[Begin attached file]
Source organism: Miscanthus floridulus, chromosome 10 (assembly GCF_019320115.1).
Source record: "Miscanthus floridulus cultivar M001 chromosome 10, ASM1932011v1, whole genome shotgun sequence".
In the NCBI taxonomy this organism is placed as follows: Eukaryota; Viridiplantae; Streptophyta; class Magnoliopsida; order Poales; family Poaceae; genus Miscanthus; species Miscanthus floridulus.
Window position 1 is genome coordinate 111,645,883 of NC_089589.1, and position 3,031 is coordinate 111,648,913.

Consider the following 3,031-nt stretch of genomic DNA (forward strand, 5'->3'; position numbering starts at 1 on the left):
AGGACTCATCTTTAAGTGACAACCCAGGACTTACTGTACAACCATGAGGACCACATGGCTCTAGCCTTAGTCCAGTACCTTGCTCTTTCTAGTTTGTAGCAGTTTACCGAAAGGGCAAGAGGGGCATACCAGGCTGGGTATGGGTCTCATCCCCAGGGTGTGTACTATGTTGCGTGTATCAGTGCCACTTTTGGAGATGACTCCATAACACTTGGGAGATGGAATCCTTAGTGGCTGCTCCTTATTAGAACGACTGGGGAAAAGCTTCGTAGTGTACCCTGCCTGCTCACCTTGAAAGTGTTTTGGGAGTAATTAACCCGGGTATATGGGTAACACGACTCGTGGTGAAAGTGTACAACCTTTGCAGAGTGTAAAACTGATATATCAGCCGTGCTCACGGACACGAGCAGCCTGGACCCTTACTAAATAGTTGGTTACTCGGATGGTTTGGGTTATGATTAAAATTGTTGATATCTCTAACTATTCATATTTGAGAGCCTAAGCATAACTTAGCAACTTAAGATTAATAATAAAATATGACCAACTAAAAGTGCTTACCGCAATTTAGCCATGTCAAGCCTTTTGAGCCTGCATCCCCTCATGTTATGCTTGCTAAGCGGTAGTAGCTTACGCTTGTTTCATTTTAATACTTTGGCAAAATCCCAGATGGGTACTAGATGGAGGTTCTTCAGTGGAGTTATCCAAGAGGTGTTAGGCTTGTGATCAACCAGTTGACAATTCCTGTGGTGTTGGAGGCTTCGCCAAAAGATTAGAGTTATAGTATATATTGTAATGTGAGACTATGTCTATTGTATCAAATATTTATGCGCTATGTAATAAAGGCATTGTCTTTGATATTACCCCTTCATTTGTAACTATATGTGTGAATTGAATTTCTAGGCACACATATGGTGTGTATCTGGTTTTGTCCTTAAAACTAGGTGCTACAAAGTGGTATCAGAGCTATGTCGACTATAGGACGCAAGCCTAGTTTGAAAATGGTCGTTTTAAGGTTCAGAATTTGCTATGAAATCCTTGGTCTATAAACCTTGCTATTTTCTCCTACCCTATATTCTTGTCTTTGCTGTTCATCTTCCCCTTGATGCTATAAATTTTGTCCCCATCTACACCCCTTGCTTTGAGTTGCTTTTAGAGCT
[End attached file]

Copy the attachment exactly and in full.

Source organism: Miscanthus floridulus, chromosome 10 (assembly GCF_019320115.1).
Source record: "Miscanthus floridulus cultivar M001 chromosome 10, ASM1932011v1, whole genome shotgun sequence".
In the NCBI taxonomy this organism is placed as follows: Eukaryota; Viridiplantae; Streptophyta; class Magnoliopsida; order Poales; family Poaceae; genus Miscanthus; species Miscanthus floridulus.
Window position 1 is genome coordinate 111,645,883 of NC_089589.1, and position 3,031 is coordinate 111,648,913.

Consider the following 3,031-nt stretch of genomic DNA (forward strand, 5'->3'; position numbering starts at 1 on the left):
AGGACTCATCTTTAAGTGACAACCCAGGACTTACTGTACAACCATGAGGACCACATGGCTCTAGCCTTAGTCCAGTACCTTGCTCTTTCTAGTTTGTAGCAGTTTACCGAAAGGGCAAGAGGGGCATACCAGGCTGGGTATGGGTCTCATCCCCAGGGTGTGTACTATGTTGCGTGTATCAGTGCCACTTTTGGAGATGACTCCATAACACTTGGGAGATGGAATCCTTAGTGGCTGCTCCTTATTAGAACGACTGGGGAAAAGCTTCGTAGTGTACCCTGCCTGCTCACCTTGAAAGTGTTTTGGGAGTAATTAACCCGGGTATATGGGTAACACGACTCGTGGTGAAAGTGTACAACCTTTGCAGAGTGTAAAACTGATATATCAGCCGTGCTCACGGACACGAGCAGCCTGGACCCTTACTAAATAGTTGGTTACTCGGATGGTTTGGGTTATGATTAAAATTGTTGATATCTCTAACTATTCATATTTGAGAGCCTAAGCATAACTTAGCAACTTAAGATTAATAATAAAATATGACCAACTAAAAGTGCTTACCGCAATTTAGCCATGTCAAGCCTTTTGAGCCTGCATCCCCTCATGTTATGCTTGCTAAGCGGTAGTAGCTTACGCTTGTTTCATTTTAATACTTTGGCAAAATCCCAGATGGGTACTAGATGGAGGTTCTTCAGTGGAGTTATCCAAGAGGTGTTAGGCTTGTGATCAACCAGTTGACAATTCCTGTGGTGTTGGAGGCTTCGCCAAAAGATTAGAGTTATAGTATATATTGTAATGTGAGACTATGTCTATTGTATCAAATATTTATGCGCTATGTAATAAAGGCATTGTCTTTGATATTACCCCTTCATTTGTAACTATATGTGTGAATTGAATTTCTAGGCACACATATGGTGTGTATCTGGTTTTGTCCTTAAAACTAGGTGCTACAAAGTGGTATCAGAGCTATGTCGACTATAGGACGCAAGCCTAGTTTGAAAATGGTCGTTTTAAGGTTCAGAATTTGCTATGAAATCCTTGGTCTATAAACCTTGCTATTTTCTCCTACCCTATATTCTTGTCTTTGCTGTTCATCTTCCCCTTGATGCTATAAATTTTGTCCCCATCTACACCCCTTGCTTTGAGTTGCTTTTAGAGCT